Decompression Day #4 saw us leave Second Chance Ranch for the first time since we got back from Squeek’s Thursday evening. We had a few errands to run and, to be perfectly honest, it was time.
We took my Tacoma. A charged-and-restored battery did its job, no problems, relieving us of the need to buy a new one. To celebrate (and to remove the grit that had settled on the paint since a kind friend stopped by the house in September to wash it) I ran the truck through a full-contact car wash. It’s spiffy.
I needed a new mod, having drop-kicked mine once in Arkansas and again in Indiana, so we stopped by a local vape shop we’ve been patronizing for almost a decade. Then it was on to CVS for some CVS-type stuff.
We’d already noticed that “pandemic theater” remains alive and well in Ohio — no longer as prevalent as it was at the height of the hysteria, certainly, but still much more apparent than anywhere else we’ve been. We’ve seen a lot more people here wearing masks, including some double masks, and our visit to CVS was downright creepy.
The place had been renovated since last spring. Aisles were widened. The pharmacy counter was shrouded completely by a perforated overhead-door affair, very strange, making it look like it was closed (but it wasn’t). A bemasked cashier stood behind an amusingly complex array of plexiglass shields, requiring merchandise to be pulled through a sort of chicane to be scanned.
As we walked toward the door with our purchases, we passed a self-checkout terminal that barked this parting shot:
“Welcome to CVS. Please choose your language.”
Like I said, Deb and I didn’t encounter anything like that in our travels. To be fair, we didn’t do any business in Illinois, despite logging over 300 miles there, stopping only at a few rest areas. The Land of Lincoln, considering who’s in charge, might give Ohio a run for its money.
Arkansas, by contrast, never was this repressive, anywhere we went, and it’s understood that everyone there speaks and comprehends Southern English.
There’s a reason for that. I shouldn’t have to explain what the reason is.
I predict we’ll still be Ohio residents on May 3rd. If so, I’ll have a chance to cast my one vote to prevent the current governor from serving a second term.
It’s also possible that by November 8th we’ll be eligible to vote in the general election near our new home. That’d give me the opportunity to vote for the next governor of Arkansas — Sarah Huckabee Sanders.
I hope I get to do both.
The Great State of Ohio, thanks to the efforts of Liberty-loving citizens and like-minded legislators (plus the political calculus of a RINO governor in an election year), as of June 13th no longer will require a State-issued license to carry a handgun concealed.
That’s a good thing. It’s not, however, without a whole bunch of legal thou-shalts and thou-shalt-nots. My fellow Buckeyes and I have lots of questions about what “constitutional carry” means to us.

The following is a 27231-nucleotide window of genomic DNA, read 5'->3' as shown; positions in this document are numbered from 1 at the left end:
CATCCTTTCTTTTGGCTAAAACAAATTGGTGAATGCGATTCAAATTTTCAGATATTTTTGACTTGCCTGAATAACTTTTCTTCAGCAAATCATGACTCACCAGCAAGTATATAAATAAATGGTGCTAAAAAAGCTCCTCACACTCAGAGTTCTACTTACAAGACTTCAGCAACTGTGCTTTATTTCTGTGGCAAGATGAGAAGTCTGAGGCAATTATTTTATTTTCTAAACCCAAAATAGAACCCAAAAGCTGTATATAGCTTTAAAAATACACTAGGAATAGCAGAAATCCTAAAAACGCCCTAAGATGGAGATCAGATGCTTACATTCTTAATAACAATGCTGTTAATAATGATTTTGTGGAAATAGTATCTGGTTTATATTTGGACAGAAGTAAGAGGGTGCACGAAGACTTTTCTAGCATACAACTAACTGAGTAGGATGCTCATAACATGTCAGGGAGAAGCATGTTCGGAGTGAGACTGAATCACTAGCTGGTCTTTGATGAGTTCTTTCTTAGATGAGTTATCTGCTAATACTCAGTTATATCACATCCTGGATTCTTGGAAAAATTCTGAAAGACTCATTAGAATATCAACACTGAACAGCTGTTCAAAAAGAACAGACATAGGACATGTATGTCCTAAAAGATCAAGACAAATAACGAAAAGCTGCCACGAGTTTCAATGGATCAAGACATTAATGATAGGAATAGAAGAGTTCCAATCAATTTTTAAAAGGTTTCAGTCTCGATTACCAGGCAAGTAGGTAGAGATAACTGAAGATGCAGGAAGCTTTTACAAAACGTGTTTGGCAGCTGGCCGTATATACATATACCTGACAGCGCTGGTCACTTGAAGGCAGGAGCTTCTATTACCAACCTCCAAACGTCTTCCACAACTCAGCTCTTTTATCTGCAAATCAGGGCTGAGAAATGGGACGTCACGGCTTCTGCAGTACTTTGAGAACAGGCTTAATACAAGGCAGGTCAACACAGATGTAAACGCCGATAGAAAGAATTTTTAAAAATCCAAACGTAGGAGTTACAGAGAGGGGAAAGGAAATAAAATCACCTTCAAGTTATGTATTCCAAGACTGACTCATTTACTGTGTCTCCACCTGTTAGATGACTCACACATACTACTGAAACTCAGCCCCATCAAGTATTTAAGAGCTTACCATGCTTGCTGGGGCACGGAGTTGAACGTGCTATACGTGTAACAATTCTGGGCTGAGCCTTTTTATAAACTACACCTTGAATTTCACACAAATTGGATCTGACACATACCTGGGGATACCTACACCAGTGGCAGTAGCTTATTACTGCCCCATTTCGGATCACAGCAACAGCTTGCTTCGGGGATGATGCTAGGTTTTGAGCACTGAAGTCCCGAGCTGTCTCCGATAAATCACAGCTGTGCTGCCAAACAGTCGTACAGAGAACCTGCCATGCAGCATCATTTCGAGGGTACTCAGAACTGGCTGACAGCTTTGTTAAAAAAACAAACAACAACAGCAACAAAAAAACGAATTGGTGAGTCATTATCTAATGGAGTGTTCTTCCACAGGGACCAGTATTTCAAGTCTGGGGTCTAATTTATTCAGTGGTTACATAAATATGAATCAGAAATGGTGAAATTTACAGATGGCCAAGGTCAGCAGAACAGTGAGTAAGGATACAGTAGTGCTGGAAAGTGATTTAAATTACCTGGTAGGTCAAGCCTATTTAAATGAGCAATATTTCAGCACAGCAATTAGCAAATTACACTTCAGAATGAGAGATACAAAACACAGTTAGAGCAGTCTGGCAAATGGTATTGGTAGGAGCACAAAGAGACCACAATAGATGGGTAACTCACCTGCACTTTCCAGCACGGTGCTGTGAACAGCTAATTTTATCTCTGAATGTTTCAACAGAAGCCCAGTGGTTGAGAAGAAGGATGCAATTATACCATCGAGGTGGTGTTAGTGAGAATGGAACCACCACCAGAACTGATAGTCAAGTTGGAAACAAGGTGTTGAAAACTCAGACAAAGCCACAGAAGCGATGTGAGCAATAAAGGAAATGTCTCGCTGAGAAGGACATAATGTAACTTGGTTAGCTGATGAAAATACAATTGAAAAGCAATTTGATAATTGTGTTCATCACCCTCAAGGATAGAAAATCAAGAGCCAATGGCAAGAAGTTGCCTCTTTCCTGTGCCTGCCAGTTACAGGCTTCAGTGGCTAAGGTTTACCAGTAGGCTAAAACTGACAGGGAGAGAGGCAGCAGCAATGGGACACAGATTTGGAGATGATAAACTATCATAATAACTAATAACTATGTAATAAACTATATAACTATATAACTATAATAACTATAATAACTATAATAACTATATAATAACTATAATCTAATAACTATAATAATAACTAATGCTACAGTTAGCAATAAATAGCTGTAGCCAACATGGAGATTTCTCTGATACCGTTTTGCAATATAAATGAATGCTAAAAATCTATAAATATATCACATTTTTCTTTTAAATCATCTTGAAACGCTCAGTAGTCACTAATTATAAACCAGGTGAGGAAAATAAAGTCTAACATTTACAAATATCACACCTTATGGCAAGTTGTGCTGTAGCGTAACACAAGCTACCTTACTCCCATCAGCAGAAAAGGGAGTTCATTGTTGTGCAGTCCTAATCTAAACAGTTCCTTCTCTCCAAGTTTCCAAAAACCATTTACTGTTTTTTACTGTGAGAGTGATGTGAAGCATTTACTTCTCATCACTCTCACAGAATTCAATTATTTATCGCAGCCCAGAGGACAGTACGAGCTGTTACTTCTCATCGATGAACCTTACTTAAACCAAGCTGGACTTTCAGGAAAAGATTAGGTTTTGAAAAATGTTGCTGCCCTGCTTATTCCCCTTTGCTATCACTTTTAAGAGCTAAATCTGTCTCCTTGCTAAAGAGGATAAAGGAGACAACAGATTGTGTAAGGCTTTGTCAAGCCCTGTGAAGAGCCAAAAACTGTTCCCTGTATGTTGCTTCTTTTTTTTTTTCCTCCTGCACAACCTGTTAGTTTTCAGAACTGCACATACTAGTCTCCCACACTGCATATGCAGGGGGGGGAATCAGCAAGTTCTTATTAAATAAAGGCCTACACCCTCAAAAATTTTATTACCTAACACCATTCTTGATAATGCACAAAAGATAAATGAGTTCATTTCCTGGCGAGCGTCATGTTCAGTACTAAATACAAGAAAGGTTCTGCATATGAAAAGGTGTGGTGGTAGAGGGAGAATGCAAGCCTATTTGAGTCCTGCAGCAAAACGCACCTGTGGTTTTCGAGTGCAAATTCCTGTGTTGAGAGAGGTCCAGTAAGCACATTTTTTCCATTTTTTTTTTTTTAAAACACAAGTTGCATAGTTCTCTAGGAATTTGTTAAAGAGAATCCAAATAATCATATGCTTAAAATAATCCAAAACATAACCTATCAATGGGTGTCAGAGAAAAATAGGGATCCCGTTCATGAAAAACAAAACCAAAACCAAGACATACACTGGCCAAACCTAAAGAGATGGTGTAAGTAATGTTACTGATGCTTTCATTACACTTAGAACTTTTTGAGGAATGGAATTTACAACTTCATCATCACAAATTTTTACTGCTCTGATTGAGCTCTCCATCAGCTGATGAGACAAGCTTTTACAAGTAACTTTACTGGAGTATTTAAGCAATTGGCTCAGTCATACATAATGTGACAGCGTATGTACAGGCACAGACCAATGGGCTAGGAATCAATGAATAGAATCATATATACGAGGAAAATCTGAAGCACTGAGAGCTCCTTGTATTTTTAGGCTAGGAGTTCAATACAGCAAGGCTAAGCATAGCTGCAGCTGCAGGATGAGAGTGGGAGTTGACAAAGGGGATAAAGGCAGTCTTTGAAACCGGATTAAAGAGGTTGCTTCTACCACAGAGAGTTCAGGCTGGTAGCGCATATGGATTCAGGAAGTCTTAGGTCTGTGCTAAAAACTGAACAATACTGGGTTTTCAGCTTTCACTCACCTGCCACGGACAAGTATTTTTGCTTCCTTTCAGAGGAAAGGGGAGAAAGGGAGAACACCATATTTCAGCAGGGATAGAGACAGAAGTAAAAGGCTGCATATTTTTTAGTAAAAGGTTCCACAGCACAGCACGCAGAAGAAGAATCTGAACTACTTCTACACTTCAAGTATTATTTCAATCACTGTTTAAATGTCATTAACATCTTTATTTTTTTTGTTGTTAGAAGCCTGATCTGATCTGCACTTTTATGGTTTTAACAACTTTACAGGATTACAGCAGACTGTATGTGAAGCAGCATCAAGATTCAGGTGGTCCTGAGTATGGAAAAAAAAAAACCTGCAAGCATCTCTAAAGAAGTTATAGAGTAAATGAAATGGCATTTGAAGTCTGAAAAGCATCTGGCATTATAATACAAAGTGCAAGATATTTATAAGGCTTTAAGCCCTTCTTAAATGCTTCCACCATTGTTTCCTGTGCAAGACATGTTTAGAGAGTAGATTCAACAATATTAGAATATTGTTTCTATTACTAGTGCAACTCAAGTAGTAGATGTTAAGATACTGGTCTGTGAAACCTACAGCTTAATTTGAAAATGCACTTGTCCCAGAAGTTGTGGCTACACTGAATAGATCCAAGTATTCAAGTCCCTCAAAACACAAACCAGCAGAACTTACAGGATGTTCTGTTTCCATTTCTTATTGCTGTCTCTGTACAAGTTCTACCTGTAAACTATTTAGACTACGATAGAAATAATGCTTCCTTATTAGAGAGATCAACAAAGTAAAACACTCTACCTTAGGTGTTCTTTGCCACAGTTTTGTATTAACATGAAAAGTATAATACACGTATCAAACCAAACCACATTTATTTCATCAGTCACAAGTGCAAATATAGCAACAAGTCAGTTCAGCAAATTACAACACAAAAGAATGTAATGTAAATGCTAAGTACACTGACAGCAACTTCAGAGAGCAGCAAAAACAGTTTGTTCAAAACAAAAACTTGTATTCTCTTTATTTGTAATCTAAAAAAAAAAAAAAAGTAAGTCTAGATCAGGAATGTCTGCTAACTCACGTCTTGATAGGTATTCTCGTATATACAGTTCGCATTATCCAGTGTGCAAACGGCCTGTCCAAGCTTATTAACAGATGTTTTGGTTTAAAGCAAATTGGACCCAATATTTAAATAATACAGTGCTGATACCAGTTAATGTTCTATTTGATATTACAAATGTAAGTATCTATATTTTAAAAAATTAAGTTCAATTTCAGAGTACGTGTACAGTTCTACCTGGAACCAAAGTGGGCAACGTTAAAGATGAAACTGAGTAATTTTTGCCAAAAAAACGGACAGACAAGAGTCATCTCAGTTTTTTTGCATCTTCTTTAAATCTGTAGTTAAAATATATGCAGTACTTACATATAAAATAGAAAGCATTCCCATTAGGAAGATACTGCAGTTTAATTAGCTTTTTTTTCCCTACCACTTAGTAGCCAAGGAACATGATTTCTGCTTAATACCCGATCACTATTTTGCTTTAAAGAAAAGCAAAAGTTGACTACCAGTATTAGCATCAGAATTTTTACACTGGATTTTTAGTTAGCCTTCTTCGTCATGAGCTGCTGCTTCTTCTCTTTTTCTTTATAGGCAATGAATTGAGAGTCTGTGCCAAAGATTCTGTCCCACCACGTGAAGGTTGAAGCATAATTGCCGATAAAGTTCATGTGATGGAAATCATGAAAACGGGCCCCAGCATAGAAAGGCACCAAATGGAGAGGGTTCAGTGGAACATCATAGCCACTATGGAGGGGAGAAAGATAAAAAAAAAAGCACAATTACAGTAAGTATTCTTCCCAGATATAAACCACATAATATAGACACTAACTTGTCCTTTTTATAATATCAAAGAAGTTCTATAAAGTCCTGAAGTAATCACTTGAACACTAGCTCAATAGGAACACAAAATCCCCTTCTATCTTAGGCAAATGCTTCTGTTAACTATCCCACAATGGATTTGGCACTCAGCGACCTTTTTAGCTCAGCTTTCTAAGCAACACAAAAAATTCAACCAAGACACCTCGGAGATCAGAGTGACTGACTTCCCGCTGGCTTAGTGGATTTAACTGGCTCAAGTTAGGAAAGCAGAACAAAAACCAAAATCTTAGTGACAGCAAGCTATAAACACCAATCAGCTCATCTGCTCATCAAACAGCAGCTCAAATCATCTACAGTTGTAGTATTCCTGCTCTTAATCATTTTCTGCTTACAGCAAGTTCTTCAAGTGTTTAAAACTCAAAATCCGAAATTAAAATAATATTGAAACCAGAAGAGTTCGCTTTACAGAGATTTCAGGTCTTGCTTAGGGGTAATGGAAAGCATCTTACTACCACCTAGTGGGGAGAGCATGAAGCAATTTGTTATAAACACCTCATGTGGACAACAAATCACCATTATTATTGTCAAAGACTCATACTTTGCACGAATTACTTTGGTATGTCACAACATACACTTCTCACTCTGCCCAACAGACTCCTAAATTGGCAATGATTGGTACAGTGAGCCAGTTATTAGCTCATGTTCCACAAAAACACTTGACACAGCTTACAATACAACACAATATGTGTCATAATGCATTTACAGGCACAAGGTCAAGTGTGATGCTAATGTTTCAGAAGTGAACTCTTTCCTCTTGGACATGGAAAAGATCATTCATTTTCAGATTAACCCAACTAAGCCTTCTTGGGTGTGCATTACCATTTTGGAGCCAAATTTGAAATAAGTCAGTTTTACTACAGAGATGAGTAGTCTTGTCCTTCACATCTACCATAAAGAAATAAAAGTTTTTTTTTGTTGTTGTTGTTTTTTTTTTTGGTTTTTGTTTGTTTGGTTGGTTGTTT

Because a good number of Ubi Libertas Blog readers are Ohio residents, today I’m including a two-page primer on the new law, a Q&A produced by Buckeye Firearms Association.
The same information is available on the Buckeye Firearms Association website, along with links to the text of Ohio Senate Bill 215 and a summary-and-and analysis piece produced by the Ohio Legislative Services Commission — click here.
I’m not going to riff or paraphrase. The law is the law, and it’s up to you to know it. And remember, Buckeyes, it doesn’t take effect until June 13th, 2022.
Comic books were forbidden in our house when I was a kid. My parents considered them unstimulating and, to be blunt about it, low-class. They viewed comic books intellectually as empty calories and insisted that I read real books.
Curiously, it was ok for me to pore over comic strips in the newspapers we received. Political cartoons were fine, of course.
I don’t believe I suffered as a result of being deprived of comic books in my childhood. I didn’t develop interest as an adult, either, other than an appreciation of mid-century propaganda and military comics. Today, because the thought crossed my mind, I’ve decided to share a few examples.
Here you see frames from three of my favorites: Mr. Civil Defense Tells About Natural Disasters! (1956, drawn by none other than Al Capp and featuring Li’l Abner); an issue of PS Magazine (1968, illustrated by the incomparable Will Eisner); and Is This Tomorrow: America Under Communism (1947, published by the Catechetical Guild of St. Paul with contributions from Charles Schulz).
A repro version of Is This Tomorrow is available on Amazon. From the description:
“This comic book presents a wild fantasy on the theme of America falling to the dirty commies.”
Granted, Is This Tomorrow was produced during the early days of the “Red Scare” and we should analyze it with that in mind. But I’ll tell you what — looking at America today, and unlike Amazon‘s copywriter, I find the picture painted by this comic book neither wild nor fantastic.
Take care of yourselves, Patriots. Stay calm. Stay sharp. Stay free.